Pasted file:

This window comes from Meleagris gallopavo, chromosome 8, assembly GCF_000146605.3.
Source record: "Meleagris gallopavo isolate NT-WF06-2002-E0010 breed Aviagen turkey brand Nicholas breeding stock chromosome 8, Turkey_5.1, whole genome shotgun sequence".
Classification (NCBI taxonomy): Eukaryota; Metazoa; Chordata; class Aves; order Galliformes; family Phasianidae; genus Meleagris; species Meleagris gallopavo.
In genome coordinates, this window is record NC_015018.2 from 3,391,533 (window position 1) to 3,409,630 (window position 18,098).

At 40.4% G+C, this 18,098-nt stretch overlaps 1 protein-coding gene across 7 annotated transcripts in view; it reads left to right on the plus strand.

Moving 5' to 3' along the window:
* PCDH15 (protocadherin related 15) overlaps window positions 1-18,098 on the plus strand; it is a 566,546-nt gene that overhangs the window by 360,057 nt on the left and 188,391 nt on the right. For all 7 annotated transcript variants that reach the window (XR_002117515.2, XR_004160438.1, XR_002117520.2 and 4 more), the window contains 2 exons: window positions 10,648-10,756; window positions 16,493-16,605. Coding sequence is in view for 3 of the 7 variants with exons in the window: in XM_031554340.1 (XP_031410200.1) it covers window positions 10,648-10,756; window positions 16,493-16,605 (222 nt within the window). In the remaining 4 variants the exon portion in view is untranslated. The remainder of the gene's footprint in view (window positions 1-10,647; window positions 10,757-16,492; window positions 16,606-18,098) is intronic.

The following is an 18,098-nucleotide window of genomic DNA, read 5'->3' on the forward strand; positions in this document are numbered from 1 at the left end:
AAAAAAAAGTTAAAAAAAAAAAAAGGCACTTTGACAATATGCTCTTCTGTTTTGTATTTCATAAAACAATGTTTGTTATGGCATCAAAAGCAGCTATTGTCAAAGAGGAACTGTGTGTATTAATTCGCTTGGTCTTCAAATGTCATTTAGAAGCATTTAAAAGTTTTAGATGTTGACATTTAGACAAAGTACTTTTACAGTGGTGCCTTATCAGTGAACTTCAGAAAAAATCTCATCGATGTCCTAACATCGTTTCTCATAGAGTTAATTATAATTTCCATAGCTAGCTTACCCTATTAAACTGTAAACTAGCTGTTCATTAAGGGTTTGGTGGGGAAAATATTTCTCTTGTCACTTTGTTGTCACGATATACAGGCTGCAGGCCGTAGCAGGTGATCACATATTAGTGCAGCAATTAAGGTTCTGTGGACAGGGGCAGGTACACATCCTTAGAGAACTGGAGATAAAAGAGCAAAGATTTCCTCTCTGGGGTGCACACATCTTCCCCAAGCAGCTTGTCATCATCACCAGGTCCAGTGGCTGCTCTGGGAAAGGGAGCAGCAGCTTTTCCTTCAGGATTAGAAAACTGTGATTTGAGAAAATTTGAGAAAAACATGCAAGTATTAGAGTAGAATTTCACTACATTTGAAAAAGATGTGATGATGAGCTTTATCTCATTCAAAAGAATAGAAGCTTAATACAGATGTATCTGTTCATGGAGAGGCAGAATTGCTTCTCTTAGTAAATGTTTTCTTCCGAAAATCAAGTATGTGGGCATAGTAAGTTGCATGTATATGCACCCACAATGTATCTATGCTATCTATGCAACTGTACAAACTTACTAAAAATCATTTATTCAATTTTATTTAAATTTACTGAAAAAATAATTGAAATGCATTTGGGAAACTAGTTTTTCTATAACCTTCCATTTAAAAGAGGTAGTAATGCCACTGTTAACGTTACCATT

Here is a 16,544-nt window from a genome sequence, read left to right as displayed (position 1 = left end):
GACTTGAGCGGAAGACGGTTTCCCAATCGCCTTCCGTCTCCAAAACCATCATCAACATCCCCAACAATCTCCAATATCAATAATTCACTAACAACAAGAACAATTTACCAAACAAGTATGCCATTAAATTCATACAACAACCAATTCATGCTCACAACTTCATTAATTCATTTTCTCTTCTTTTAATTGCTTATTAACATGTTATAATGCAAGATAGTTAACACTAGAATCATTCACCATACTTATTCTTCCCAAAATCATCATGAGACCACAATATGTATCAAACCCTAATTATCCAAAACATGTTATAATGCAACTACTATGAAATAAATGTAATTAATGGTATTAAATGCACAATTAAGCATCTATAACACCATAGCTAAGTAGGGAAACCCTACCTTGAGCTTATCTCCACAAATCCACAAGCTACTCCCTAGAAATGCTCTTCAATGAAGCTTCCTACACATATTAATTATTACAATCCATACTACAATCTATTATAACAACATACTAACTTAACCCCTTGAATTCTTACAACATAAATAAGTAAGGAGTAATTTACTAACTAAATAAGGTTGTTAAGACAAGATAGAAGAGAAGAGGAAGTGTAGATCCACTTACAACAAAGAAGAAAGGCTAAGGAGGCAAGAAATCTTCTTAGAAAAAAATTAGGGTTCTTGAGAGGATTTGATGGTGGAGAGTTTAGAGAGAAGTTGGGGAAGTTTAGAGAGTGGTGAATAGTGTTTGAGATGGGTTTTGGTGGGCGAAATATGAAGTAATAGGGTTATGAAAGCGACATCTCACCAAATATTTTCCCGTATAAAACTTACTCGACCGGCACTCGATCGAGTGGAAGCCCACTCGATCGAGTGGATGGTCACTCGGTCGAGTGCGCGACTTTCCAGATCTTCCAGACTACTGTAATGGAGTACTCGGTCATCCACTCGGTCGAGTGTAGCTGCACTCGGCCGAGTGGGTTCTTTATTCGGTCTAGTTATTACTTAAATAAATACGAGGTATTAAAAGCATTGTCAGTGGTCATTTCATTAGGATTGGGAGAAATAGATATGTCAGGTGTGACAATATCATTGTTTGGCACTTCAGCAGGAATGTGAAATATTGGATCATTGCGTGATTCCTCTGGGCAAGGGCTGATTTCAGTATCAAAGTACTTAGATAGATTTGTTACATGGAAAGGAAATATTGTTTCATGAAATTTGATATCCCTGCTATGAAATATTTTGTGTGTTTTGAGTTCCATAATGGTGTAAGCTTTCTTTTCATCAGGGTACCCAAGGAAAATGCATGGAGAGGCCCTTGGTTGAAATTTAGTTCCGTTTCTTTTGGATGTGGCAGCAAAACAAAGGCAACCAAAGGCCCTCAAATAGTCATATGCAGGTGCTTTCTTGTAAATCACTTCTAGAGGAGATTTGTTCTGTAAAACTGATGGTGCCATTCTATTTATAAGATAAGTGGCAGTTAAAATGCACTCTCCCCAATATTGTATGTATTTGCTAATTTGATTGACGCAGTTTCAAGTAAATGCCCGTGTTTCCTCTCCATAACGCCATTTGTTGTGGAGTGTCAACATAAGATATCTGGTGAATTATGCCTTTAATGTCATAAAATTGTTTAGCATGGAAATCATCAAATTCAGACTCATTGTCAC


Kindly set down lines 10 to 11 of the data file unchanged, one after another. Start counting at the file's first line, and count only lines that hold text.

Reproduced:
Here is a 16,544-nt window from a genome sequence, read left to right as displayed (position 1 = left end):
GACTTGAGCGGAAGACGGTTTCCCAATCGCCTTCCGTCTCCAAAACCATCATCAACATCCCCAACAATCTCCAATATCAATAATTCACTAACAACAAGAACAATTTACCAAACAAGTATGCCATTAAATTCATACAACAACCAATTCATGCTCACAACTTCATTAATTCATTTTCTCTTCTTTTAATTGCTTATTAACATGTTATAATGCAAGATAGTTAACACTAGAATCATTCACCATACTTATTCTTCCCAAAATCATCATGAGACCACAATATGTATCAAACCCTAATTATCCAAAACATGTTATAATGCAACTACTATGAAATAAATGTAATTAATGGTATTAAATGCACAATTAAGCATCTATAACACCATAGCTAAGTAGGGAAACCCTACCTTGAGCTTATCTCCACAAATCCACAAGCTACTCCCTAGAAATGCTCTTCAATGAAGCTTCCTACACATATTAATTATTACAATCCATACTACAATCTATTATAACAACATACTAACTTAACCCCTTGAATTCTTACAACATAAATAAGTAAGGAGTAATTTACTAACTAAATAAGGTTGTTAAGACAAGATAGAAGAGAAGAGGAAGTGTAGATCCACTTACAACAAAGAAGAAAGGCTAAGGAGGCAAGAAATCTTCTTAGAAAAAAATTAGGGTTCTTGAGAGGATTTGATGGTGGAGAGTTTAGAGAGAAGTTGGGGAAGTTTAGAGAGTGGTGAATAGTGTTTGAGATGGGTTTTGGTGGGCGAAATATGAAGTAATAGGGTTATGAAAGCGACATCTCACCAAATATTTTCCCGTATAAAACTTACTCGACCGGCACTCGATCGAGTGGAAGCCCACTCGATCGAGTGGATGGTCACTCGGTCGAGTGCGCGACTTTCCAGATCTTCCAGACTACTGTAATGGAGTACTCGGTCATCCACTCGGTCGAGTGTAGCTGCACTCGGCCGAGTGGGTTCTTTATTCGGTCTAGTTATTACTTAAATAAATACGAGGTATTAAAAGCATTGTCAGTGGTCATTTCATTAGGATTGGGAGAAATAGATATGTCAGGTGTGACAATATCATTGTTTGGCACTTCAGCAGGAATGTGAAATATTGGATCATTGCGTGATTCCTCTGGGCAAGGGCTGATTTCAGTATCAAAGTACTTAGATAGATTTGTTACATGGAAAGGAAATATTGTTTCATGAAATTTGATATCCCTGCTATGAAATATTTTGTGTGTTTTGAGTTCCATAATGGTGTAAGCTTTCTTTTCATCAGGGTACCCAAGGAAAATGCATGGAGAGGCCCTTGGTTGAAATTTAGTTCCGTTTCTTTTGGATGTGGCAGCAAAACAAAGGCAACCAAAGGCCCTCAAATAGTCATATGCAGGTGCTTTCTTGTAAATCACTTCTAGAGGAGATTTGTTCTGTAAAACTGATGGTGCCATTCTATTTATAAGATAAGTGGCAGTTAAAATGCACTCTCCCCAATATTGTATGTATTTGCTAATTTGATTGACGCAGTTTCAAGTAAATGCCCGTGTTTCCTCTCCATAACGCCATTTGTTGTGGAGTGTCAACATAAGATATCTGGTGAATTATGCCTTTAATGTCATAAAATTGTTTAGCATGGAAATCATCAAATTCAGACTCATTGTCAC